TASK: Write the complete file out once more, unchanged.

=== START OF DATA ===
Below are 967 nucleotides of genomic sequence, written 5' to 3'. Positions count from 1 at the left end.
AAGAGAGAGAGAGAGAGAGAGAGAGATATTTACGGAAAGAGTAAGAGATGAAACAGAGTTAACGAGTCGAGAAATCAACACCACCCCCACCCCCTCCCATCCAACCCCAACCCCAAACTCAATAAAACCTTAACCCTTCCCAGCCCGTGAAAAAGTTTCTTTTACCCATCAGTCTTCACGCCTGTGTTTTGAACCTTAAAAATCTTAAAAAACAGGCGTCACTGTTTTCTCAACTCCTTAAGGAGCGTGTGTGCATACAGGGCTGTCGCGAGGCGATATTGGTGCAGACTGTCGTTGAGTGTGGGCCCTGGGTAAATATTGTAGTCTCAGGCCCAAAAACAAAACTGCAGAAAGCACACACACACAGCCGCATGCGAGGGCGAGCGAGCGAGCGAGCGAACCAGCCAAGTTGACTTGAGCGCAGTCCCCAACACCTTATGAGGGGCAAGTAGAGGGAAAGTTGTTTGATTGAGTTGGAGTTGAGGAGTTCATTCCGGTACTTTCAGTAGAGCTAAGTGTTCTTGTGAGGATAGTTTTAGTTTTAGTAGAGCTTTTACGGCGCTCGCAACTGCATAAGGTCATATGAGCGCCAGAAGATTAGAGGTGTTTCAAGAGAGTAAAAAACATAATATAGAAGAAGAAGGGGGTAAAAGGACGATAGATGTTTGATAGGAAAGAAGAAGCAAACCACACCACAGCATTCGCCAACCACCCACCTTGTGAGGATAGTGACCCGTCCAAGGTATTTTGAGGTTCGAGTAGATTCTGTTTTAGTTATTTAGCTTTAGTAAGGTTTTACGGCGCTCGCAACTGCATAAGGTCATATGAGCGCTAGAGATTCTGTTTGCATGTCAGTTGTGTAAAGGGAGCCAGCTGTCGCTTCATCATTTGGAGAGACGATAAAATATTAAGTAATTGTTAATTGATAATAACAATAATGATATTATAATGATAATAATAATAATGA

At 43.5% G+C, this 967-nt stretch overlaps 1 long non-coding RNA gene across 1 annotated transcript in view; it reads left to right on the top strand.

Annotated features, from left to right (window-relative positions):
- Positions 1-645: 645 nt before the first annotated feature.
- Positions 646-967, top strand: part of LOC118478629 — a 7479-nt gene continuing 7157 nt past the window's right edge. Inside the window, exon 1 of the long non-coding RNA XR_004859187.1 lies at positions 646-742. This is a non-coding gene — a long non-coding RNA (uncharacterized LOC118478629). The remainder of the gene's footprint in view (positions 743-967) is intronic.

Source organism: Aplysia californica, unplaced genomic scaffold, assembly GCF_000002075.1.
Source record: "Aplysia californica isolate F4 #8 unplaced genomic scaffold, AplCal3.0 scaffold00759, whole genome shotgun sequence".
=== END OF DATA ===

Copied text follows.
Below are 967 nucleotides of genomic sequence, written 5' to 3'. Positions count from 1 at the left end.
AAGAGAGAGAGAGAGAGAGAGAGAGATATTTACGGAAAGAGTAAGAGATGAAACAGAGTTAACGAGTCGAGAAATCAACACCACCCCCACCCCCTCCCATCCAACCCCAACCCCAAACTCAATAAAACCTTAACCCTTCCCAGCCCGTGAAAAAGTTTCTTTTACCCATCAGTCTTCACGCCTGTGTTTTGAACCTTAAAAATCTTAAAAAACAGGCGTCACTGTTTTCTCAACTCCTTAAGGAGCGTGTGTGCATACAGGGCTGTCGCGAGGCGATATTGGTGCAGACTGTCGTTGAGTGTGGGCCCTGGGTAAATATTGTAGTCTCAGGCCCAAAAACAAAACTGCAGAAAGCACACACACACAGCCGCATGCGAGGGCGAGCGAGCGAGCGAGCGAACCAGCCAAGTTGACTTGAGCGCAGTCCCCAACACCTTATGAGGGGCAAGTAGAGGGAAAGTTGTTTGATTGAGTTGGAGTTGAGGAGTTCATTCCGGTACTTTCAGTAGAGCTAAGTGTTCTTGTGAGGATAGTTTTAGTTTTAGTAGAGCTTTTACGGCGCTCGCAACTGCATAAGGTCATATGAGCGCCAGAAGATTAGAGGTGTTTCAAGAGAGTAAAAAACATAATATAGAAGAAGAAGGGGGTAAAAGGACGATAGATGTTTGATAGGAAAGAAGAAGCAAACCACACCACAGCATTCGCCAACCACCCACCTTGTGAGGATAGTGACCCGTCCAAGGTATTTTGAGGTTCGAGTAGATTCTGTTTTAGTTATTTAGCTTTAGTAAGGTTTTACGGCGCTCGCAACTGCATAAGGTCATATGAGCGCTAGAGATTCTGTTTGCATGTCAGTTGTGTAAAGGGAGCCAGCTGTCGCTTCATCATTTGGAGAGACGATAAAATATTAAGTAATTGTTAATTGATAATAACAATAATGATATTATAATGATAATAATAATAATGA

At 43.5% G+C, this 967-nt stretch overlaps 1 long non-coding RNA gene across 1 annotated transcript in view; it reads left to right on the top strand.

Annotated features, from left to right (window-relative positions):
- Positions 1-645: 645 nt before the first annotated feature.
- Positions 646-967, top strand: part of LOC118478629 — a 7479-nt gene continuing 7157 nt past the window's right edge. Inside the window, exon 1 of the long non-coding RNA XR_004859187.1 lies at positions 646-742. This is a non-coding gene — a long non-coding RNA (uncharacterized LOC118478629). The remainder of the gene's footprint in view (positions 743-967) is intronic.

Source organism: Aplysia californica, unplaced genomic scaffold, assembly GCF_000002075.1.
Source record: "Aplysia californica isolate F4 #8 unplaced genomic scaffold, AplCal3.0 scaffold00759, whole genome shotgun sequence".